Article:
She was a grandma, she knew, so she let me sleep and later kindly told me it would be okay, when I ran to her to apologise. She told me I was doing a great job and it would all be fine. Kids are kids, they would fall sick, but they would get better. Thank God for older mums.
Oh and the unpredictability of it all. His first day of school – any mum can tell you it’s not much fun hearing a cacophony of crying – I expected him to be clingy – he was not. I expected him to cry. He did not, I did. I went back two hours later, assured that everything was well, fairly bursting with pride for raising a strong and confident lad.
But he ran stormily into my arms and declared he hated school. The teacher disentangled him off my neck and politely asked me to leave him alone – like I read in a book – I don’t know if the teacher meant – just on that day or for life. I still laugh with Kenneth over that memory. No doubt we always will.
Another instance of unpredictable excitement – you make a stack of mini animal shaped cookies and your toddler decides he wants fruit. You dress for an important meeting at work and he decides he would puke all over your suit. And it is not milk, it has to be something that will cake onto your suit, like oats. It has happened at home and it took me a while to get suits tidied up. I am still afraid of oats. I remember pureeing his favourite fruit and adding ice cream to it to make it yummy, following the advice of other mums. He spat it out in a second. I ducked and saved our clothes.
I must admit some guilt comes with motherhood. Working women worry if they are spending enough time with their child, homemakers worry if they should get back to work.
I sterilised everything in sight when my son was born. And each time he came near a small toy, I stood by ready to do the Heimlich Manoeuvre if he ever choked. Then one wise older mum told me that the first baby eats out of sterilised, matching bowls and spoons, the second one eats from washed bowls and the third eats straight out of the can. You don’t love them any lesser, you just mature.
Oh, motherhood is special. I have chains of thought that somehow turn Kenneth-ward several times during the day. Some one discusses a new aquarium in town and I want my son to see it. The fashion editor may talk about Jimmy Choo shoes at a meeting and I remember my son needs new shoes for school. He may not get the most expensive toy in town, but he sure knows he is loved to bits. Because I tell him so every day. I tell him little things that happen to me at work, I pray with him, tell him to respect people around him, be nice to friends and let him be happy. I make him laugh, if making monkey faces helps, I will do it, any age, any season.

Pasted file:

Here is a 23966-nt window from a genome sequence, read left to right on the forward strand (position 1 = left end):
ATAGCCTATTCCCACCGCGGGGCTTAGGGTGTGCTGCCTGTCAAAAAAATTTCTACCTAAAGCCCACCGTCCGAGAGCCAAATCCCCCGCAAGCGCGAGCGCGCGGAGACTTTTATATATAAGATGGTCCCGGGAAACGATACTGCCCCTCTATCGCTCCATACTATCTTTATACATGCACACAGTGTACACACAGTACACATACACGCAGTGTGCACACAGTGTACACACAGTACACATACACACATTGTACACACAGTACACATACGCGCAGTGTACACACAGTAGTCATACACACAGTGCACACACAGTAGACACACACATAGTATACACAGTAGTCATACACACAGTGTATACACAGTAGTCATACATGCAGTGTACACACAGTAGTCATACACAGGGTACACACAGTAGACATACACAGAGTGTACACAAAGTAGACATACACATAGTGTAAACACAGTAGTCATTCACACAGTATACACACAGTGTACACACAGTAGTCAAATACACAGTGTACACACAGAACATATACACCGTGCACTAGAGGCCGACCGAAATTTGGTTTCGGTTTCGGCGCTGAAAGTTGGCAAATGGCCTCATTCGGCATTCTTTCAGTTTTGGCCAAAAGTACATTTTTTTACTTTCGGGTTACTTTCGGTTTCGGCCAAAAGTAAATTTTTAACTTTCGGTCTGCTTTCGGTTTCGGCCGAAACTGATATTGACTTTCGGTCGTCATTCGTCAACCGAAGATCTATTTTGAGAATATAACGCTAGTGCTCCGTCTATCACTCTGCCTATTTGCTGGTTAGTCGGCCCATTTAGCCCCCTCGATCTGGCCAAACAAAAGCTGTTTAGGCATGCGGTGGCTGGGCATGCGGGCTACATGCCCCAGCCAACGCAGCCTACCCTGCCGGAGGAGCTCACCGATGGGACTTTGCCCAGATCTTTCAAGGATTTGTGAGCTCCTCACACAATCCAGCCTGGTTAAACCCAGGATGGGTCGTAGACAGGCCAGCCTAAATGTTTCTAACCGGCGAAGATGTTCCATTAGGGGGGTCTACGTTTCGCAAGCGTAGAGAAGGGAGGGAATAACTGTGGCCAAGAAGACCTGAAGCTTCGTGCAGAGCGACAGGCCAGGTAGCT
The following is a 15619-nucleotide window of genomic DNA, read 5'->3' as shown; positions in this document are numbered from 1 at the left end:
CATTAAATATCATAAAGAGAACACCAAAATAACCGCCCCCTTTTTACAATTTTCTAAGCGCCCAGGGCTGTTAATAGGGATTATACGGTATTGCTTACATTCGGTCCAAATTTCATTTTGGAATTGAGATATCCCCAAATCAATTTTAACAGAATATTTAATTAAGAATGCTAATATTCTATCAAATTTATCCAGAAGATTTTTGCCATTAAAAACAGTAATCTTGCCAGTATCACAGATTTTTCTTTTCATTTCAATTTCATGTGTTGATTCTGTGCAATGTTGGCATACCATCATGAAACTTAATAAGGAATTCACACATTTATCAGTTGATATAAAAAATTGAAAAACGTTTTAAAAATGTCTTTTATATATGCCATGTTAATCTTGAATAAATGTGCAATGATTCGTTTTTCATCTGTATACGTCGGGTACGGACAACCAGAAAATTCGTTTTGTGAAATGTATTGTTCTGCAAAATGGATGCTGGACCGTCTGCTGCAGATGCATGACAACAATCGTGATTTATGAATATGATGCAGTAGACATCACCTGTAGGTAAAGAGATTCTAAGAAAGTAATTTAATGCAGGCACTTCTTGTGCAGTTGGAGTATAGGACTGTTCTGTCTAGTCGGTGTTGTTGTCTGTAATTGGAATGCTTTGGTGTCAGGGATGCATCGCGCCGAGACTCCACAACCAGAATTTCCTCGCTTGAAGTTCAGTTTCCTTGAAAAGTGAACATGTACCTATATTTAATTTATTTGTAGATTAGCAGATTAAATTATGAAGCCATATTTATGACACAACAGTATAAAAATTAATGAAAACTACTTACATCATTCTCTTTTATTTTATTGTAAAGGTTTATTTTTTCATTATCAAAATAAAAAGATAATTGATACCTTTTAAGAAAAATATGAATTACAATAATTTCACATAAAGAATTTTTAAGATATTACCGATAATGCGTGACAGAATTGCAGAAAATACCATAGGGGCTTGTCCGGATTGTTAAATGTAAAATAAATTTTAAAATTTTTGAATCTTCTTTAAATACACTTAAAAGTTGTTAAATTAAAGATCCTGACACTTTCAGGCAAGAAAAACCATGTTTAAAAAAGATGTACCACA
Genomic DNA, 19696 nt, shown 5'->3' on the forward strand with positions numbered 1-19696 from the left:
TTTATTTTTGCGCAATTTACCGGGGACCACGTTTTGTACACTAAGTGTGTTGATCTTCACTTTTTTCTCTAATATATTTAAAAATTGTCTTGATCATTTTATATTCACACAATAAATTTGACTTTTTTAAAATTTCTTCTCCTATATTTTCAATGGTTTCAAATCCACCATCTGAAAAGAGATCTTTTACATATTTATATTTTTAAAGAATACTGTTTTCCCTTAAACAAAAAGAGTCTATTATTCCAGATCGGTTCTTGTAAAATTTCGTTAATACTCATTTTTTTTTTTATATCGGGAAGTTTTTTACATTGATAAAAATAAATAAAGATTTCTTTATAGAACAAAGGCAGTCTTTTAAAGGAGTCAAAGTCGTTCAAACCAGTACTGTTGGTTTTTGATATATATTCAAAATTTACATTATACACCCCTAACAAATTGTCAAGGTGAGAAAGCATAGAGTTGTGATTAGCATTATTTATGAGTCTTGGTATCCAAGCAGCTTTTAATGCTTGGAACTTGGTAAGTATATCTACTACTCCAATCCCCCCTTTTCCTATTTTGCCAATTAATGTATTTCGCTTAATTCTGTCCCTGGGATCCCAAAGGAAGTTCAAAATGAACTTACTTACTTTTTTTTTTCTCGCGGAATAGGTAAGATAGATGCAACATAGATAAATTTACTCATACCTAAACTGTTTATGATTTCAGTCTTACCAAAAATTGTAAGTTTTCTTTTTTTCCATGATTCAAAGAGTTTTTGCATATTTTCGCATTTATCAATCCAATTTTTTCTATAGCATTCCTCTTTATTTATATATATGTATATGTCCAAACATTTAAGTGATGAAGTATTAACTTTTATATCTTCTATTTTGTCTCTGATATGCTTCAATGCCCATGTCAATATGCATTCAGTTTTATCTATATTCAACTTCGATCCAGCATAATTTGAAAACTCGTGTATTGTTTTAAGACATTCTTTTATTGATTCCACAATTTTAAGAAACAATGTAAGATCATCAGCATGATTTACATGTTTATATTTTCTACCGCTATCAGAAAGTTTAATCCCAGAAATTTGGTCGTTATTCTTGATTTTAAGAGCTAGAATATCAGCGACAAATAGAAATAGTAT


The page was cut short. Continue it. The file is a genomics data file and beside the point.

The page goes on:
Bad behaviour and mess is never excused, but he always knows I am fighting his battles with him. If playing in the beach helps him cheer up, I let him get dirty. If he says he’d rather learn to play tennis than football which I love, I let him. I sang him to sleep even though my annoying little brother told me the baby was driven to sleep out of sheer boredom. Kenneth knows he is loved just as he is. By God and by family.
I am off to mother-son quality time in a few minutes. And I have my son hovering around right now. This article has been interrupted countless times and I must have learned patience after becoming a mother, because I now enjoy being interrupted.
My own mum often joins us for lunch – she often helps us out with mommying tips. My friends join us with their kids and we mums make a day of it all, packing picnic snacks – anything fun, NOT oats.
This year, all of us mums are cooped up at home, shielding our treasures – our children – from a virus. May the world and our children see better years ahead. May our children learn to help live, rather than let live. We pray that, Lord Jesus.
Happy Mother’s day to every woman out there. My mum, my nana, my sisters, my aunts and my wonderful girlfriends. You will never stop being a mum, even if you are twenty five or eighty. You really are blessed. Have some time just with your baby. You can join us for some day long fun some day. The noise should guide you to the right spot and we mums would love to baby sit.
And by late afternoon, you’d probably find me asleep in a corner there.
By Linda Joseph Kavalackal,
Christ & Co.